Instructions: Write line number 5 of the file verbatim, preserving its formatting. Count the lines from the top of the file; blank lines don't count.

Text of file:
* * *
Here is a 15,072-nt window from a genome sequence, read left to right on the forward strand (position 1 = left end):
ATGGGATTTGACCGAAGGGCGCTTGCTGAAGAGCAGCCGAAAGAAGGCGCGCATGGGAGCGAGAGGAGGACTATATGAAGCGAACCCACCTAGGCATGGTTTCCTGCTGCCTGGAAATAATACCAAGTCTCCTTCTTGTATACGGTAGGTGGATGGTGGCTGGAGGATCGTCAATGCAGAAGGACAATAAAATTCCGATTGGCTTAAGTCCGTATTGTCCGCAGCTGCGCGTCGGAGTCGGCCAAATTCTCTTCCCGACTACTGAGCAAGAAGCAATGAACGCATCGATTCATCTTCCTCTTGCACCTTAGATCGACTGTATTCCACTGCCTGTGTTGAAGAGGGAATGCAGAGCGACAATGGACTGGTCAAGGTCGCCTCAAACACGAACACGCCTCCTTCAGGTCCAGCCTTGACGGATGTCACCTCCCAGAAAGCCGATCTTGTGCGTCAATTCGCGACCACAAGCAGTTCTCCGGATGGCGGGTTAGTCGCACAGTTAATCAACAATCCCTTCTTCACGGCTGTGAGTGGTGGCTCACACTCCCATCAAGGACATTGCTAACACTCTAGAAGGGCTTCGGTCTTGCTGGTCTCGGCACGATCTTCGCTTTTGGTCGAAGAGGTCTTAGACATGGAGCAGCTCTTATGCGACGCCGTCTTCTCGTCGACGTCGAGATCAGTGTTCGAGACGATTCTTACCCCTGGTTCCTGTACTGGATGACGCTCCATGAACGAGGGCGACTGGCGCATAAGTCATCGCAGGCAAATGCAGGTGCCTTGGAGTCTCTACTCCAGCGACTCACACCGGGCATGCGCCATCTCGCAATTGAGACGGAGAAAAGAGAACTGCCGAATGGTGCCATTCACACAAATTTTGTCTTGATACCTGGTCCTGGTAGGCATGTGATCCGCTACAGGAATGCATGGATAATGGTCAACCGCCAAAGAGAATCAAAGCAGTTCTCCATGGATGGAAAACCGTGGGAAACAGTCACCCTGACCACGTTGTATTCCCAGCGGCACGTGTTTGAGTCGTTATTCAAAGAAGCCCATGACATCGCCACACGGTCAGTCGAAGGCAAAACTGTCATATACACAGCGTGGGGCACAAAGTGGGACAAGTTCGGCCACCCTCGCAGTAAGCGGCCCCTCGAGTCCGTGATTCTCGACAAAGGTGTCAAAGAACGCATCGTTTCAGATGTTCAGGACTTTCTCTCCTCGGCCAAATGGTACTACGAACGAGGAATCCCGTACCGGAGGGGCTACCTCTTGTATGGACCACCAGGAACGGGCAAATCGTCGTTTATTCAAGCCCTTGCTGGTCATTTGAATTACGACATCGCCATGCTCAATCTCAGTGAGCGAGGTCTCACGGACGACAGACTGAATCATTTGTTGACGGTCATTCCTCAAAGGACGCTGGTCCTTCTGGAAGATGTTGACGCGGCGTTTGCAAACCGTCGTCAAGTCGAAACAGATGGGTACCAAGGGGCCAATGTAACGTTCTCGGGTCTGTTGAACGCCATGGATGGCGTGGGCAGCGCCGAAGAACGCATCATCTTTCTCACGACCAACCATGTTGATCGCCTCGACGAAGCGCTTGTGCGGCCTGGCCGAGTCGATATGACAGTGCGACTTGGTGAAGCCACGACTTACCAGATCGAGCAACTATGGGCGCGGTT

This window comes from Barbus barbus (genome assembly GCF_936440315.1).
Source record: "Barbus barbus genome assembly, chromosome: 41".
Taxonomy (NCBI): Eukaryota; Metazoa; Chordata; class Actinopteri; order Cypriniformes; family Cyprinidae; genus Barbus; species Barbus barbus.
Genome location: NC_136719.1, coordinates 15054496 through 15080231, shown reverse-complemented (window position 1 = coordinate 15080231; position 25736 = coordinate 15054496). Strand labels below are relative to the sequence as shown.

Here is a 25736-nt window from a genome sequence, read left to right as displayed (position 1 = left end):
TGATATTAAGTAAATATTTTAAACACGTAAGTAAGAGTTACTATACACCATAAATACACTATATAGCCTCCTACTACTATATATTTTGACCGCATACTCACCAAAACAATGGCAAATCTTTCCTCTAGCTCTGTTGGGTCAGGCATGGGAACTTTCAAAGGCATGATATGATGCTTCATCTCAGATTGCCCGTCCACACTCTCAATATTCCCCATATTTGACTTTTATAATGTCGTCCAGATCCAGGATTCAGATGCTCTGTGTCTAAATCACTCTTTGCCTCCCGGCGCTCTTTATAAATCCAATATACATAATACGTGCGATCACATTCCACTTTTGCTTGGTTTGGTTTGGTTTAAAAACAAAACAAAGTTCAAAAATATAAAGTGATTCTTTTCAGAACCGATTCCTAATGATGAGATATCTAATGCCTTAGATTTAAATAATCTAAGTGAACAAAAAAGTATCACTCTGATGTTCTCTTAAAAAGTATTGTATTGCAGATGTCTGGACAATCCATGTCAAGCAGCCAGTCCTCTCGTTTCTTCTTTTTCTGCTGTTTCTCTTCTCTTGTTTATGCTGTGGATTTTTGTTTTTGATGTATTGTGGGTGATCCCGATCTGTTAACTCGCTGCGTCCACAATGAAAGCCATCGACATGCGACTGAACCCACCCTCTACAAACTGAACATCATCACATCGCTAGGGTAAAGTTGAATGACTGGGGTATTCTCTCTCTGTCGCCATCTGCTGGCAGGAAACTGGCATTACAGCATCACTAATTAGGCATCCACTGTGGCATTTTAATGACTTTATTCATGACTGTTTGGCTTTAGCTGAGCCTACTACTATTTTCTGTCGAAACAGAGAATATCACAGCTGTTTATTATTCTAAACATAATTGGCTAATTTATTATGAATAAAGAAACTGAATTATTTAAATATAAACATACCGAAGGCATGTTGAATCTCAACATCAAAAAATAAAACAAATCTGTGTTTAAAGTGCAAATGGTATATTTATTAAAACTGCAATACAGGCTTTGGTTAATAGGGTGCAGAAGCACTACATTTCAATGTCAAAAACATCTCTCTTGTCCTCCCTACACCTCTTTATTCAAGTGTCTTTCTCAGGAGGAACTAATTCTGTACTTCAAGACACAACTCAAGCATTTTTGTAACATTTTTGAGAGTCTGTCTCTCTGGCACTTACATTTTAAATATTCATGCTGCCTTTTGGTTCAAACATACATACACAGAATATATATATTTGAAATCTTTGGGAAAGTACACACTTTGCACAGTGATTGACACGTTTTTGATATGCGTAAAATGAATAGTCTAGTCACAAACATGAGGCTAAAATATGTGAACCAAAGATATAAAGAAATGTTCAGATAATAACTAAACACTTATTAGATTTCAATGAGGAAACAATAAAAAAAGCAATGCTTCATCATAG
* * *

Taxonomy (NCBI): Eukaryota; Metazoa; Chordata; class Actinopteri; order Cypriniformes; family Cyprinidae; genus Barbus; species Barbus barbus.